The buy-to-let boom of recent years has fed the stereotype that Brits are uniquely obsessed with property. Yet statistically this appears to be little more than a myth.
The latest data from Eurostat show that 64.8 per cent of the UK adult population lives in a property they own compared to an EU average of 70.1 per cent. Only the Germans and Danes are less likely to be owner-occupiers. Furthermore, just 17.1 per cent of people lived in market rental properties in 2014, again well below the EU average (the UK has a larger proportion in social and council housing).
The popularity of buy-to-let has been as much down to its financial attractions and the failings of the pensions industry as anything peculiar about the British psyche. On the one hand, house prices have soared 47,000 per cent over the past 90 years against a rise of 5,413 per cent in the cost of living, offering vast capital gains to those lucky enough to own. On the other, says Brewin Dolphin’s Rob Burgeman, “it’s a damning indictment of the industry that people have had so little faith in pensions that they’ve got properties instead.”
But it looks like buy-to-let has had its day. A combination of action by George Osborne on stamp duty and tax relief and mortgage eligibility changes by Mark Carney has led to a perfect storm for buy-to-let investors. According to Michael Ball of Reading University, basic rate landlords are likely to see a 10 per cent fall in aggregate returns, while higher rate taxpayers will see returns drop by 30 to 40 per cent.
Is it all over?
Is it all over for buy-to-let? According to Tony Mudd of St James’s Place, probably not. “I think investors’ love of property will survive this,” he says. “I’m sure it might put people off, but there are still reasonable returns to be made of 4 to 5 per cent.” Those buying a property without a mortgage, for example, will not be affected by restrictions on how much interest can be deducted from their tax bill. But Burgeman thinks otherwise. “The days of having 10 properties on 90 per cent interest-only mortgages are going fast.”
Yet even if directly owning a buy-to-let property is becoming less attractive, residential property remains appealing. Capital values are likely to keep on rising, as there is no sign that enough houses will be built to meet demand.
A number of funds and companies are available for investors looking to get exposure. Grainger, which owns, rents and manages residential properties, is one, though Burgeman warns that comparing such investments to buy-to-let is “not comparing apples with apples”.
In addition, a growing number of property tech companies are developing new ways of gaining exposure to buy-to-let.
Taking a stake
“We started Property Partner in January last year with one property in Croydon. Now we have more than 180 handpicked properties across the country, allowing investors to spread their risk by diversifying their portfolio.” Founder Dan Gandesha’s crowdfunding platform is one of this new breed. It enables investors to take a stake in individual rental properties.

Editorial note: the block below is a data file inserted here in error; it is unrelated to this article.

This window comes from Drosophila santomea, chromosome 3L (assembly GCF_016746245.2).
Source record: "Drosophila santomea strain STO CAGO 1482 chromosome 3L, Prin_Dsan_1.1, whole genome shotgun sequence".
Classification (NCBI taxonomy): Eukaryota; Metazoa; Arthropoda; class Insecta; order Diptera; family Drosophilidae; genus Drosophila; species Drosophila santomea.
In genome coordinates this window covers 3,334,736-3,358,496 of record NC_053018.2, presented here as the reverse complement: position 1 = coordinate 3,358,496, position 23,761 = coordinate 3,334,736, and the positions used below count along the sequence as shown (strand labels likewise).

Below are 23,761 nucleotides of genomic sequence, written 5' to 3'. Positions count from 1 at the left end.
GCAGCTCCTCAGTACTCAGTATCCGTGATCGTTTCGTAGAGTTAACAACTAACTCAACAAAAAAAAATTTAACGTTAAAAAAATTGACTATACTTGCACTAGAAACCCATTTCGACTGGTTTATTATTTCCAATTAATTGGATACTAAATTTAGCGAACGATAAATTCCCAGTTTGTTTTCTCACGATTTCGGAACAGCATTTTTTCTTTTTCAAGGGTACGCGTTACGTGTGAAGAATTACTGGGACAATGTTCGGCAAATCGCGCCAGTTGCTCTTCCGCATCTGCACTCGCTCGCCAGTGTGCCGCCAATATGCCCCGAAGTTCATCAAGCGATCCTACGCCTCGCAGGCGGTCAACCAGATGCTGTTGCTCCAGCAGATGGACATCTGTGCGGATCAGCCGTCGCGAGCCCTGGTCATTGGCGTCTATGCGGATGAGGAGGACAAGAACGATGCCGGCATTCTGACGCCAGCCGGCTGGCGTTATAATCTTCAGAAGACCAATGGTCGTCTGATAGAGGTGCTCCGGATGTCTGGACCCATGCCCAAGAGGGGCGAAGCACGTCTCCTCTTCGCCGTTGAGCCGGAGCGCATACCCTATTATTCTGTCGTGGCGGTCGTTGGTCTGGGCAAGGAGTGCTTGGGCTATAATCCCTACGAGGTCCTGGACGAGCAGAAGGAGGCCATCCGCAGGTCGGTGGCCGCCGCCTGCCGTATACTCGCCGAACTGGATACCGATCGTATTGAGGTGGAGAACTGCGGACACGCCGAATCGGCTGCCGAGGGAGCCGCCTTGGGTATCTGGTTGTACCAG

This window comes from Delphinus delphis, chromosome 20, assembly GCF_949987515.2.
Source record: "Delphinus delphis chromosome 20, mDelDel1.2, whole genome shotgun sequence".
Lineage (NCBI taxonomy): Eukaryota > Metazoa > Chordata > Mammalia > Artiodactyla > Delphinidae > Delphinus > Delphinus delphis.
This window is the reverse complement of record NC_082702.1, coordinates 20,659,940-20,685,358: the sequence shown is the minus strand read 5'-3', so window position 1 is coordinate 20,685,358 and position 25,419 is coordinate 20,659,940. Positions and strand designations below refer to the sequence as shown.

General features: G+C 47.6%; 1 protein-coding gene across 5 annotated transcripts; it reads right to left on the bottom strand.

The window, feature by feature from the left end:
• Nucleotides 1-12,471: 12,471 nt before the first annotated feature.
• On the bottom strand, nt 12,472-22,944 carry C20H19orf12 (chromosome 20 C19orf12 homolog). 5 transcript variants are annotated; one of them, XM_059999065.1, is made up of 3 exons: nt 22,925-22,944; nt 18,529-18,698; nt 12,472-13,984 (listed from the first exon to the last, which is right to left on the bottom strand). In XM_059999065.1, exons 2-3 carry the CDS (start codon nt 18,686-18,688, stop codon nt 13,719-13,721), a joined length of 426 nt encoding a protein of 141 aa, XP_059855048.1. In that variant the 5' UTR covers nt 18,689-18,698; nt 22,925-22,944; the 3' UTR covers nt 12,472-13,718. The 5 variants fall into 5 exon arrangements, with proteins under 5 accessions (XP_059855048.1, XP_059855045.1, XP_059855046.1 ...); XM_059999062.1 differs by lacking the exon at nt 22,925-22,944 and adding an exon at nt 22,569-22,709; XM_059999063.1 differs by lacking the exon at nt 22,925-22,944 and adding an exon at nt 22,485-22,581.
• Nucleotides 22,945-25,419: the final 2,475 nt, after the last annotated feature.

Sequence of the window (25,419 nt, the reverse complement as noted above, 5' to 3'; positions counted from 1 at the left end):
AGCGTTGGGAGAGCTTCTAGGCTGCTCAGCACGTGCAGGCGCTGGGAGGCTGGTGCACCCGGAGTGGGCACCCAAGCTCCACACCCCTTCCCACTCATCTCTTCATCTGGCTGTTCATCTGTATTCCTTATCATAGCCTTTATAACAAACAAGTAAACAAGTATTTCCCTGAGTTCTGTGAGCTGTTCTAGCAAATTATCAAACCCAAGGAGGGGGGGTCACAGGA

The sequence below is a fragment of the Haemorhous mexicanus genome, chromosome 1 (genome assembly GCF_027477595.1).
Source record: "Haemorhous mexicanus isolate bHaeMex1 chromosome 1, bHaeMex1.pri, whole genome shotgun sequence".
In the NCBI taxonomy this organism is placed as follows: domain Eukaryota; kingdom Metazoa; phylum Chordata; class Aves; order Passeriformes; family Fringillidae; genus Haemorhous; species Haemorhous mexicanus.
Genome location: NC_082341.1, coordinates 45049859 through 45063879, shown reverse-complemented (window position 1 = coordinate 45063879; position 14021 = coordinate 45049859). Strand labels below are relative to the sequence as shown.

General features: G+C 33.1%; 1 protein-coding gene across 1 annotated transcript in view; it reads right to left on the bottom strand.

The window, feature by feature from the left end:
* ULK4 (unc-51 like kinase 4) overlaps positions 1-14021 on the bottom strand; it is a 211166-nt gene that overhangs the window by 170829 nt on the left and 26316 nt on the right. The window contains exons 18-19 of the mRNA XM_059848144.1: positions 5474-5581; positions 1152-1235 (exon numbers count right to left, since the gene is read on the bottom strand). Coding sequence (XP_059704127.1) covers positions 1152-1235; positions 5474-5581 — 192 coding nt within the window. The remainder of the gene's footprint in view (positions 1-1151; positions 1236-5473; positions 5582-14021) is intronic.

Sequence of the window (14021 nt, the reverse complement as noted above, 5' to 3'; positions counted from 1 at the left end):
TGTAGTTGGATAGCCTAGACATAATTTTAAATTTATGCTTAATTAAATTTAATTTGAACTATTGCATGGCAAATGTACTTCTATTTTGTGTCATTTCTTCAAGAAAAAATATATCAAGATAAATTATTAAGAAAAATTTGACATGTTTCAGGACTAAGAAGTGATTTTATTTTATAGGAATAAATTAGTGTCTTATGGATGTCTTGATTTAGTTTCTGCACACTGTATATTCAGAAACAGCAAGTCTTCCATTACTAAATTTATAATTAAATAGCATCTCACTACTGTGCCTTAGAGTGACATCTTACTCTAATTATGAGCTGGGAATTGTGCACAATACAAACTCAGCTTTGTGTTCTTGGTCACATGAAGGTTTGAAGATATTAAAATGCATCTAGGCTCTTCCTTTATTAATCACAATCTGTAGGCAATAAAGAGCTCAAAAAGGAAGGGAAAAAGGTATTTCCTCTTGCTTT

You get monthly rental payments net of costs in return, alongside any capital growth (you can sell your stake either on Property Partner’s secondary market, or after five years at fair market value). The investments are picked by Property Partner, and each property listed on its platform sits within its own limited company.
The benefits compared to traditional buy-to-let are several. First, you don’t take on any of the hassle of managing the property. Second, you can get exposure for as little as £50. Finally, there could be relative tax benefits. While properties bought through Property Partner are still liable for the new 3 per cent stamp duty surcharge, returns are classed as dividends, meaning that you can use the new £5,000 annual tax-free dividend allowance. And while the chancellor has excluded buy-to-let from new, lower capital gains tax rates, as these investments are structured within a company, you won’t miss out on those.
Debt over equity
LendInvest offers another alternative, side-stepping all the recent tax changes completely. Rather than taking a stake in individual properties, it facilitates buy-to-let mortgage loans and bridging loans. “We lend money generally to professional borrowers,” says its chief executive Christian Faes. “We think debt is the best investment – you don’t have tax issues.”
With an average loan size of £545,500 and an average return of 7.22 per cent, the benefits, says Faes, are that you can diversify across a number of properties, you receive a fixed rate for the duration of the loan, and all loans are secured against properties, meaning that your money should be protected should the borrower default. After FCA authorisation, LendInvest will also be available within the Isa wrapper.
Keep your head
Not all are sold on the alternatives. “I really can’t say I’m a fan. If the market takes a downturn, then these peripheral plays aren’t going to end well,” says Burgeman. “Generally it’s people trying to get exposure when they can’t really afford to get exposure that get in trouble.”
But when the chancellor and the governor of the Bank of England are seemingly united in their determination to crack down on non-professional landlords, you can’t blame investors for looking for alternatives.